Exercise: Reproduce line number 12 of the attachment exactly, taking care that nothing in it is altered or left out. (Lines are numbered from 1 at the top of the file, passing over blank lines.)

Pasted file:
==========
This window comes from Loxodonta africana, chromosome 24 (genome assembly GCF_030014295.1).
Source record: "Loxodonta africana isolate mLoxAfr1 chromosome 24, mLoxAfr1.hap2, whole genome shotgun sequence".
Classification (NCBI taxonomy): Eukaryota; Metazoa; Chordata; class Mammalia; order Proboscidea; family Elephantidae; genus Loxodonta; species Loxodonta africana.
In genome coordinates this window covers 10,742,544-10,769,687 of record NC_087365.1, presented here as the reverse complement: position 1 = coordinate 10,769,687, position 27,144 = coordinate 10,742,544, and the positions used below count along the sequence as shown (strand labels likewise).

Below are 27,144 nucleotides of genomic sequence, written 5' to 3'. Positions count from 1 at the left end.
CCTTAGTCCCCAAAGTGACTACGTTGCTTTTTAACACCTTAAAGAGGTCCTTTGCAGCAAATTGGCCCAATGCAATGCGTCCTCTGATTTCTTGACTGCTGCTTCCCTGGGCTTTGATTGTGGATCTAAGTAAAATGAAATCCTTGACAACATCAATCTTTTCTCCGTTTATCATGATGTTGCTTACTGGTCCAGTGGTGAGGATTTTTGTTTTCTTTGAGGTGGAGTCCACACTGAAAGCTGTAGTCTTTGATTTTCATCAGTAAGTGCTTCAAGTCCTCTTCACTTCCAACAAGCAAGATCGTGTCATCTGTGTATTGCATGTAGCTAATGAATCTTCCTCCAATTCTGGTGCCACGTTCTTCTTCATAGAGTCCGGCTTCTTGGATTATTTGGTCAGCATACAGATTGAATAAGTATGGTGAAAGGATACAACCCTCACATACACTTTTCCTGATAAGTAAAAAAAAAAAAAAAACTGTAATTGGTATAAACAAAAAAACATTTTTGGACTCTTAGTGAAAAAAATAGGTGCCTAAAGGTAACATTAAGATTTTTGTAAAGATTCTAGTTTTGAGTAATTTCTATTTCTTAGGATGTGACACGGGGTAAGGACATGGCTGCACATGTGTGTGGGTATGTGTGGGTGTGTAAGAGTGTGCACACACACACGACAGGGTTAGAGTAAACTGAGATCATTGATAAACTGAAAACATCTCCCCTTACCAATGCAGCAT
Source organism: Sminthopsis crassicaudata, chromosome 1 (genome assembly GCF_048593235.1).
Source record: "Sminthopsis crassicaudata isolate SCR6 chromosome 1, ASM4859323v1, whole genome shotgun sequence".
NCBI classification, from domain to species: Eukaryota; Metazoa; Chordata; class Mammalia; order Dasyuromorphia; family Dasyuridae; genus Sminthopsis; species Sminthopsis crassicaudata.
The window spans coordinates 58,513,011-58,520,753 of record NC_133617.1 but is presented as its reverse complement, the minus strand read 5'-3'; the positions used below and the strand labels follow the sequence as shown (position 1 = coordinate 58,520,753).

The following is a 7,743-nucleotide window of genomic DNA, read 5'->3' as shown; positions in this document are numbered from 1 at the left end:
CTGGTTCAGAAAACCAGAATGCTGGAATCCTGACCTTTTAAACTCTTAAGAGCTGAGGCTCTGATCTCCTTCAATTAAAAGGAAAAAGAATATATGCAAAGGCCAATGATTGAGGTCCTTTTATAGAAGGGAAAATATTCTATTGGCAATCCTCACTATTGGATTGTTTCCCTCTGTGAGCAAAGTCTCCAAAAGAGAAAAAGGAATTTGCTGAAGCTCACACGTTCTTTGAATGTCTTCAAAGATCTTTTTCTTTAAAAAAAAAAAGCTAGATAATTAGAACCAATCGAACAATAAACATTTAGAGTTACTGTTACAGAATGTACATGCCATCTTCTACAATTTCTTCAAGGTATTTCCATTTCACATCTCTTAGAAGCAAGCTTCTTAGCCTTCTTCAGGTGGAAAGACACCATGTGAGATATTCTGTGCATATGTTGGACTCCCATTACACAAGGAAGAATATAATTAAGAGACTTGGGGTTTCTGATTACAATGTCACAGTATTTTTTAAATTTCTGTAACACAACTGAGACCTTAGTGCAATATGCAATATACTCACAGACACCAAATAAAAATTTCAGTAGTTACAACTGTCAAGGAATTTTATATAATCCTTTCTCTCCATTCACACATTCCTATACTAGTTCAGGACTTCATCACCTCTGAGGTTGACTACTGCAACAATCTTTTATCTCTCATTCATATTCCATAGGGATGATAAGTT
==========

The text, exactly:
CTGGTTCAGAAAACCAGAATGCTGGAATCCTGACCTTTTAAACTCTTAAGAGCTGAGGCTCTGATCTCCTTCAATTAAAAGGAAAAAGAATATATGCAAAGGCCAATGATTGAGGTCCTTTTATAGAAGGGAAAATATTCTATTGGCAATCCTCACTATTGGATTGTTTCCCTCTGTGAGCAAAGTCTCCAAAAGAGAAAAAGGAATTTGCTGAAGCTCACACGTTCTTTGAATGTCTTCAAAGATCTTTTTCTTTAAAAAAAAAAAGCTAGATAATTAGAACCAATCGAACAATAAACATTTAGAGTTACTGTTACAGAATGTACATGCCATCTTCTACAATTTCTTCAAGGTATTTCCATTTCACATCTCTTAGAAGCAAGCTTCTTAGCCTTCTTCAGGTGGAAAGACACCATGTGAGATATTCTGTGCATATGTTGGACTCCCATTACACAAGGAAGAATATAATTAAGAGACTTGGGGTTTCTGATTACAATGTCACAGTATTTTTTAAATTTCTGTAACACAACTGAGACCTTAGTGCAATATGCAATATACTCACAGACACCAAATAAAAATTTCAGTAGTTACAACTGTCAAGGAATTTTATATAATCCTTTCTCTCCATTCACACATTCCTATACTAGTTCAGGACTTCATCACCTCTGAGGTTGACTACTGCAACAATCTTTTATCTCTCATTCATATTCCATAGGGATGATAAGTT